USS Pampanito (SS383) in San Francisco
USS Pampanito (SS-383/AGSS-383), a Balao-class submarine, was a United States Navy ship, the only one named for a variety of the pompano fish (see gafftopsail pompano). She completed six war patrols from 1944 to 1945 and served as a Naval Reserve Training ship from 1960 to 1971. She is now a National Historic Landmark, preserved as a memorial and museum ship in the San Francisco Maritime National Park Association located at Fisherman's Wharf.
USS Pampanito's keel was laid down by the Portsmouth Navy Yard in Kittery, Maine, on 15 March 1943. She was launched on 12 July 1943, sponsored by Mrs. James Wolfender, and commissioned on 6 November 1943, with Lieutenant Commander Charles B. Jackson, Jr. in command.
After shakedown off New London, Connecticut, Pampanito transited the Panama Canal and arrived at Pearl Harbor on 14 February 1944. Her first war patrol, from 15 March to 2 May, was conducted in the southwest approaches to Saipan and Guam. She served on lifeguard duty south of Yap, then scored two torpedo hits on a destroyer before sailing for Midway Island and Pearl Harbor for refit and repairs to a hull badly damaged by depth charges.
Pampanito’s second war patrol, from 3 June to 23 July, took place off Kyūshū, Shikoku, and Honshū. On 23 June, a submerged Japanese submarine fired two torpedoes, just missing Pampanito. On 6 July, Pampanito damaged a Japanese gunboat, and 11 days later headed for Midway Island.
Pampanito’s third war patrol, from 17 August to 28 September, a "wolfpack" operation with submarines and , was conducted in the South China Sea. On 12 September, she unknowingly sank 10,509 ton POW ship Kachidoki Maru , which unfortunately was transporting 900 British prisoners, the 5,135 ton tanker Zuihō Maru, and she damaged a third ship. On 15 September, Pampanito moved back to the area of the original attack and found men clinging to makeshift rafts. As the sub moved closer, the men were heard to be shouting in English. Pampanito was able to pick up 73 British and Australian survivors and called in three other subs, Sealion, and , to assist with the rescue. She then set course for Saipan, disembarked the survivors, and steamed on to Pearl Harbor.
Pampanito’s fourth war patrol, from 28 October to 30 December, took place off Formosa and the coast of southeastern China with , , and . Sinking 1200 ton cargo ship Shinko Maru Number One, 19 November, she damaged a second ship before putting in to Fremantle for refit. Her fifth war patrol in the Gulf of Siam, from 23 January to 12 February 1945, with , was highlighted by two sinkings, the 6,968-ton cargo ship Engen Maru 6 February and the 3,520-ton passenger-cargo ship Eifuku Maru on 8 February.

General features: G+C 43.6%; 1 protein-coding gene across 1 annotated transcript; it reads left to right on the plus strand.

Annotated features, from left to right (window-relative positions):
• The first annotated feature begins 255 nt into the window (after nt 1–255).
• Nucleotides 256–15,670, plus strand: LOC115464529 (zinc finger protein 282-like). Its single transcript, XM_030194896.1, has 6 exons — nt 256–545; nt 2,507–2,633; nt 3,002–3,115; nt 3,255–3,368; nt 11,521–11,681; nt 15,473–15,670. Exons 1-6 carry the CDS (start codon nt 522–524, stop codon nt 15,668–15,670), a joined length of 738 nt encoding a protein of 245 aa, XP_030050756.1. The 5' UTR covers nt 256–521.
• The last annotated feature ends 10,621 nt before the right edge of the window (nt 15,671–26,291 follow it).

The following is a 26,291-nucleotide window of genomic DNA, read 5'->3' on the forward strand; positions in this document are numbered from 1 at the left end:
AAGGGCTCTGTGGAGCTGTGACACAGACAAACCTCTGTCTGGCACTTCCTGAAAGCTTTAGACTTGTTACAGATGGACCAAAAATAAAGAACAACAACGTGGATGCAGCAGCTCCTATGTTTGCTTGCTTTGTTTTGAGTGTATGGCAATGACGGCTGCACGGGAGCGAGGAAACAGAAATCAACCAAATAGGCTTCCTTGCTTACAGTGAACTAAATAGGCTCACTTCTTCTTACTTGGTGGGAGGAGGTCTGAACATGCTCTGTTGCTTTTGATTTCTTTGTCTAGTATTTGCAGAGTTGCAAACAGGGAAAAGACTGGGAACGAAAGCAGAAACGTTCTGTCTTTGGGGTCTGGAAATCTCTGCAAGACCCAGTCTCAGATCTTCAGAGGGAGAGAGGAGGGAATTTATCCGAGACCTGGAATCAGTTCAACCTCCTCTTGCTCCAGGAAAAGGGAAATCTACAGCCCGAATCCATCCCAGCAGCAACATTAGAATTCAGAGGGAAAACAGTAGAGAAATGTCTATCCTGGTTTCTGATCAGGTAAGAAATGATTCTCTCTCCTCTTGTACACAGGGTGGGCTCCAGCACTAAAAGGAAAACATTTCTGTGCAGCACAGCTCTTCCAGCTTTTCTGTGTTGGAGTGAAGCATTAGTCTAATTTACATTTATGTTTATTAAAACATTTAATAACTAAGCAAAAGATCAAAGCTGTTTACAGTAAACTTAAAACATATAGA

Refitted at Subic Bay, Pampanito returned to the Gulf of Siam for her sixth war patrol. Operating with , Sealion, and , she sighted only one target before sailing for Pearl Harbor.
From Pearl Harbor the ship proceeded to San Francisco for overhaul, departing for Pearl Harbor again 1 August. With the end of the war, she was ordered to return to San Francisco. She was decommissioned at Mare Island on 15 December 1945. She remained in reserve until April 1960 when she was assigned to Naval Reserve Training at Mare Island Naval Shipyard. Reclassified AGSS-383, 6 November 1962, she served as a Naval Reserve Training ship at Vallejo, California, until she was stricken from the Navy Register on 20 December 1971.
In 1986, Pampanito was listed on the National Register of Historic Places and declared to be a National Historic Landmark.
She is now owned and operated by the San Francisco Maritime National Park Association and is moored at Pier 45 in San Francisco's Fisherman's Wharf area, where she is open for visiting.
She flies a broom from her mast, indicating a "clean sweep": a successful patrol that "swept the enemy from the seas." In total, she sank six Japanese ships and damaged four others, with a total of more than 27,000 tons of enemy shipping sunken.
Pampanito has completed four maintenance drydockings since becoming a memorial and museum. "The Pampanito still has several working parts, including one torpedo tube, the periscope, engines, galley and ice-cream maker." The museum runs educational programs including one that allows organized groups of children and adults to sleep overnight in the submarine's 48 bunk beds.
In 1995, she played the fictional USS Stingray (SS-161) in the movie Down Periscope. The movie, with Kelsey Grammer as the ship's captain, is set in Charleston and Norfolk harbors, on the U.S. east coast. Filming is actually of the Pampanito sailing under tow in San Francisco Bay and venturing past the Golden Gate Bridge. It had been fifty years since she sailed under the bridge.<ref name="welcome"/>
- San Francisco Maritime National Park Association (2002). USS Pampanito. Retrieved May 10, 2005.
- USS Pampanito pages from the San Francisco Maritime National Park Association
- Google maps aerial view
- HNSA Ship Page: USS Pampanito
-  Article about an Australian rescued by the Pampanito crew after sinking of the "hell ship".